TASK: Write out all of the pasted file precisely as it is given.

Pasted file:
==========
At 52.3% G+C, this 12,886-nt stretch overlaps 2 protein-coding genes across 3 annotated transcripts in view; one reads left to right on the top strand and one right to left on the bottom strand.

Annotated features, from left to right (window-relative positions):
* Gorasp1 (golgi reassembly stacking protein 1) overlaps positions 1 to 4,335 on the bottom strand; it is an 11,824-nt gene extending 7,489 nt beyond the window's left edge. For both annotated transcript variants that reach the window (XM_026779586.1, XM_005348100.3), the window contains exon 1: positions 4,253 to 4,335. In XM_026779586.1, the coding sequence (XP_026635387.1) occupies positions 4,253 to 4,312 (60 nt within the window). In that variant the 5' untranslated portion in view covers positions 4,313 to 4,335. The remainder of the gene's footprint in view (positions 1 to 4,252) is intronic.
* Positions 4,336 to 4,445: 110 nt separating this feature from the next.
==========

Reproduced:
At 52.3% G+C, this 12,886-nt stretch overlaps 2 protein-coding genes across 3 annotated transcripts in view; one reads left to right on the top strand and one right to left on the bottom strand.

Annotated features, from left to right (window-relative positions):
* Gorasp1 (golgi reassembly stacking protein 1) overlaps positions 1 to 4,335 on the bottom strand; it is an 11,824-nt gene extending 7,489 nt beyond the window's left edge. For both annotated transcript variants that reach the window (XM_026779586.1, XM_005348100.3), the window contains exon 1: positions 4,253 to 4,335. In XM_026779586.1, the coding sequence (XP_026635387.1) occupies positions 4,253 to 4,312 (60 nt within the window). In that variant the 5' untranslated portion in view covers positions 4,313 to 4,335. The remainder of the gene's footprint in view (positions 1 to 4,252) is intronic.
* Positions 4,336 to 4,445: 110 nt separating this feature from the next.